HOW CAN YOUR BARRISTER HELP YOU AS A LITIGANT IN PERSON
INFORMATION ON WRITING A WITNESS STATEMENT
RESPONSIBILITY OF A LITIGANT IN PERSON
Important Note: Please note that this information is not intended to be legal advice. You are advised to seek legal advice.
This information provides guidance to litigants in person on writing a witness statement.
Your barrister can advise you on the structure and preparation of your witness statement to ensure that the important evidence and strongest evidence is put forward to the court.
Your barrister can advise you on the relevant issues, help you to identify the relevant evidence and ensure you use the opportunity to respond fully to the other side and other reports, in a manner which supports your case and undermines other evidence to ensure the court’s most favourable outcome.
A witness statement usually starts with a direction by the court. The court order will direct that the parties provide a witness statement. It is normal practice for the court to direct the parties to provide a witness statement for a final hearing or a fact-finding hearing in private children matters.
In Family court, the witness statement is the single most important document, as it is your evidence which you want the court to consider when determining your case. In short, this is your voice in court; it stands as your evidence before you give your oral (spoken) evidence in court. Your barrister can advise and guide you on getting the best of your evidence before the court. It is your opportunity to put all of the evidence, which you want the court to take into account when deciding the case.
Your barrister can advise and guide you on identifying and responding to the important and key evidence, to ensure that your witness statement fully covers all of the key evidence and law.
As your witness statement is the single most important document because it is your opportunity to put your case clearly and concisely to the court and when done correctly, it should identify all of the issues in the case, your evidence, your response to the other party’s evidence and all other evidence, which goes to the strengths of your case for the most favourable outcome.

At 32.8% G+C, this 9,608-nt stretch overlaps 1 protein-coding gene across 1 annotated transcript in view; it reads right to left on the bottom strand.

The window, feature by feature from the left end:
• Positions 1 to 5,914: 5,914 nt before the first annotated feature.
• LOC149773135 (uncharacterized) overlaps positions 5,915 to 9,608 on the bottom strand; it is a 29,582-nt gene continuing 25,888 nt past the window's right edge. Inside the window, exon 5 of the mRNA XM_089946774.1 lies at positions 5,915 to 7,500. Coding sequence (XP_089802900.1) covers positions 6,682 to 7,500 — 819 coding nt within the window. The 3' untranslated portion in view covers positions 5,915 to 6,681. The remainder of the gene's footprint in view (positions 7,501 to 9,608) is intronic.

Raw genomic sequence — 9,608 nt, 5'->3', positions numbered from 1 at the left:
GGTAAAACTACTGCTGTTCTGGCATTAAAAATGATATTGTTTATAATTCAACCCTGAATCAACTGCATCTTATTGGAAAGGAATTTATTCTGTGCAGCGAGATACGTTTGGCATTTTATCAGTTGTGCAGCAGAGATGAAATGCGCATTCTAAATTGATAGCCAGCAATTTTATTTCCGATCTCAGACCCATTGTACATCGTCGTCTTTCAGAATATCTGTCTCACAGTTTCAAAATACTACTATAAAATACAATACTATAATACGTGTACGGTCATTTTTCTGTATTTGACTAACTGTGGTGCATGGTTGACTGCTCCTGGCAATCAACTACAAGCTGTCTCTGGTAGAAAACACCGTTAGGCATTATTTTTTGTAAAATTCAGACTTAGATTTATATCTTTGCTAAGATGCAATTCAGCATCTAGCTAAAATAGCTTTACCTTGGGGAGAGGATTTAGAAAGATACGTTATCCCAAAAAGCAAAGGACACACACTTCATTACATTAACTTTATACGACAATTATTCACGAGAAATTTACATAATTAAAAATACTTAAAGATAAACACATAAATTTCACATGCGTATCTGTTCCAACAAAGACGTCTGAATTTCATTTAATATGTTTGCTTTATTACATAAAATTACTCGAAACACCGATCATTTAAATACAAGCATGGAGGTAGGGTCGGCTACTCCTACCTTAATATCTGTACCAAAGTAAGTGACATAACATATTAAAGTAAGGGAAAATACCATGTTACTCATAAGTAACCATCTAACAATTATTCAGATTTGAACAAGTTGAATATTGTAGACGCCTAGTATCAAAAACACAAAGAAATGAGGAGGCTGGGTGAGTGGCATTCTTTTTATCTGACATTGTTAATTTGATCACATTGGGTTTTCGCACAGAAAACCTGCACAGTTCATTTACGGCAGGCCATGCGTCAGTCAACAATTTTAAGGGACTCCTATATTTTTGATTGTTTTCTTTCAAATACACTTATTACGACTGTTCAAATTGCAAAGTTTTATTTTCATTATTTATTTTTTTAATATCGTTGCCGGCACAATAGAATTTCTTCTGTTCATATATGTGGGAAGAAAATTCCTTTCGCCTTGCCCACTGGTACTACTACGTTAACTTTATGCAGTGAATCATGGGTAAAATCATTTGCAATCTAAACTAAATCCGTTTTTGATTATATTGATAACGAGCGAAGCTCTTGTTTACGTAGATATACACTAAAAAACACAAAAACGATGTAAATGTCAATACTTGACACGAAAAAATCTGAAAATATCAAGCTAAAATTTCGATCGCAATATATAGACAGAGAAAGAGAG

Formality Of A Witness Statement
A witness statement is a written document setting out the evidence of the person writing the witness statement. The evidence presented in the witness statement should include everything that a party intends to rely on in court.
A witness statement differs from a position statement insofar that a position statement does not give your evidence and is much more concise.
Your barrister can advise and guide you on the structure of your witness statement. All witness statements ought to be in a formal structure, which identifies each paragraph, identifies important evidence and identifies your responses to all of the evidence, ultimately ensuring that your best case is placed before the court to ensure you get the most favourable outcome.
Statement of Truth
Your barrister can advise you of the importance of a statement of truth. In short, all witness statements must be your evidence and that evidence must be truthfully represented to the court.
A statement of truth is a legal declaration that the contents of your statement are true, which means that you have not misled or misrepresented facts in your witness statement. The statement of truth is the final paragraph in your witness statement and thereafter it must be signed by you and dated.
It is contempt of court if you are found to be intentionally untruthful; in some rare cases, a party may face costs in the case if the conduct sufficiently warrants it.
File and Serve a Witness Statement
It is generally the case that a witness statement cannot be considered unless the court has directed the parties to file and serve a witness statement in the order of the court or prior permission is granted by the Judge.
The wording ‘File and Serve’ is a legal terminology, which simply means, that when you send a document to a court its is deemed ‘filed’ and the same document will always need to be sent to the other parties and almost in every case this includes providing a copy to Cafcass, Children Service and Guardian referred to by the court as‘all other parties’ by the court.
There are certain circumstances, for example where a person makes an urgent application, where there may not be time to seek the permission of the Judge and therefore it is recommended to submit a witness statement in conjunction with the urgent application.Your barrister can advise you in this situation.
The Judge will make directions to file and serve the witness statement prior to a certain date in advance of the upcoming court hearing. You may not be able to rely on evidence in the witness statement if the deadline is missed and therefore your barrister can advise you on how to deal with that situation and the best approach for you take, having regards to the particular circumstances of a case.
Giving your oral evidence in court
Your barrister can provide you with advice and guidance on how best to present your witness evidence and any other witness evidence you want to call to support your case. You may also want your barrister’s advice on assessing the quality of the evidence and other evidence; which evidence may be helpful in supporting your case and challenge other unhelpful evidence.
Your barrister can advise and guide on you providing giving your oral (spoken) evidence in court as all makers of a witness statement/expert report can be called to give their evidence in court.
Chambers of Helen Alexander-Direct Public Access-Family Court Barrister